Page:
Jul 20 2018

Cancer Patients Using Alternative Medicine Twice As Likely To Die

This is the second study published in the last year looking at outcomes of cancer patients using alternative medicine, showing a negative effect on survival. The same author, Skylar Johnson, was the lead author on both studies. Last year’s study looked at using alternative treatments instead of standard therapy, and the newly published study looks at patients who used at least one standard therapy.

In the current study, just published in JAMA Oncology, the researchers followed a cohort of 258 cancer patients who used alternative medicine, and 1032 matched patients who did not. They found:

Patients who chose CM did not have a longer delay to initiation of CCT but had higher refusal rates of surgery (7.0% [18 of 258] vs 0.1% [1 of 1031]; P < .001), chemotherapy (34.1% [88 of 258] vs 3.2% [33 of 1032]; P < .001), radiotherapy (53.0% [106 of 200] vs 2.3% [16 of 711]; P < .001), and hormone therapy (33.7% [87 of 258] vs 2.8% [29 of 1032]; P < .001). Use of CM was associated with poorer 5-year overall survival compared with no CM (82.2% [95% CI, 76.0%-87.0%] vs 86.6% [95% CI, 84.0%-88.9%]; P = .001) and was independently associated with greater risk of death (hazard ratio, 2.08; 95% CI, 1.50-2.90) in a multivariate model that did not include treatment delay or refusal.

All that means that cancer patients who used alternative medicine in addition to at least some standard therapy were more likely to refuse chemotherapy, radiation, or surgery. As a result patients using CM (complementary medicine, in the jargon chosen for the study) had a 5-year survival that dropped from 86.6% to 82.2%. This represents twice the risk of dying over this time.

The authors also point out that this difference was likely an underestimate of the negative effects of using CM, because the CM cohort were younger and healthier at baseline. So it is likely that using alternative medicine to treat your cancer more than doubles your risk of dying over the next five years.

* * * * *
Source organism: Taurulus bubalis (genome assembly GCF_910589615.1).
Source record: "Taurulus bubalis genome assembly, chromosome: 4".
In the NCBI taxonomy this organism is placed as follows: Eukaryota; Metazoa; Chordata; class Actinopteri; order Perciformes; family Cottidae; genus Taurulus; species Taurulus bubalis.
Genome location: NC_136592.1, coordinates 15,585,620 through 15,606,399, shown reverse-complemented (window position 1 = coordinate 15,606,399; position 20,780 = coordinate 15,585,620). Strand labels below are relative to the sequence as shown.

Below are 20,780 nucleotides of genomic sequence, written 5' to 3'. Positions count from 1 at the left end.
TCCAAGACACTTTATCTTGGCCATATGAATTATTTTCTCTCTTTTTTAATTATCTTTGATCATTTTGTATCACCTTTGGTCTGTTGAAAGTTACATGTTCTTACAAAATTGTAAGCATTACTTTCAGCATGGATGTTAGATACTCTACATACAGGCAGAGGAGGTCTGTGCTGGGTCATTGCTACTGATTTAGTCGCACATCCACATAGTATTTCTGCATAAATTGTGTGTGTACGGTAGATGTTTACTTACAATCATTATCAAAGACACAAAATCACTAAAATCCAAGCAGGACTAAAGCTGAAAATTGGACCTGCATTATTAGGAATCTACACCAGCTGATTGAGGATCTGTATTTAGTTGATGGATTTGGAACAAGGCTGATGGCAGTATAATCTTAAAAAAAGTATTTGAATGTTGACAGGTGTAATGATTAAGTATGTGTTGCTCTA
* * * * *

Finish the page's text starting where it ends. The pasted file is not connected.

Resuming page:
This also supports other data which suggests patients are not largely turning to alternative medicine out of desperation because their cancer is incurable. It is people who tend to be young, female, healthier, and with more disposable income that are doing so. This is a cultural phenomenon.

These study results also suggest that it is the delay in standard treatment that is causing the worse outcomes. When delay or refusal of standard care is taken into consideration, the higher death rate becomes nonsignificant. This means that direct harm from the alternative treatments themselves is not a major factor.

These data also suggest that alternative cancer treatments don’t work. Despite the hyped claims of proponents, the only apparent affect of using alternative treatments instead of mainstream treatments is that you lose the benefits of the mainstream treatments. If alternative treatments worked they should compensate for the delay or lack in standard treatment. And of course, people often choose alternative treatments because they think they are more effective – when clearly they are not.

Further, despite the fact that the authors call alternative treatments “complementary” in their study, patients are clearly relying on them as an alternative. This is the primary risk that science-based advocates warn about, and no one should fall for the marketing claim that such treatments are complementary, or can be “integrated” into mainstream medicine. They have always been a risky alternative.

In the BBC write up for this study they write: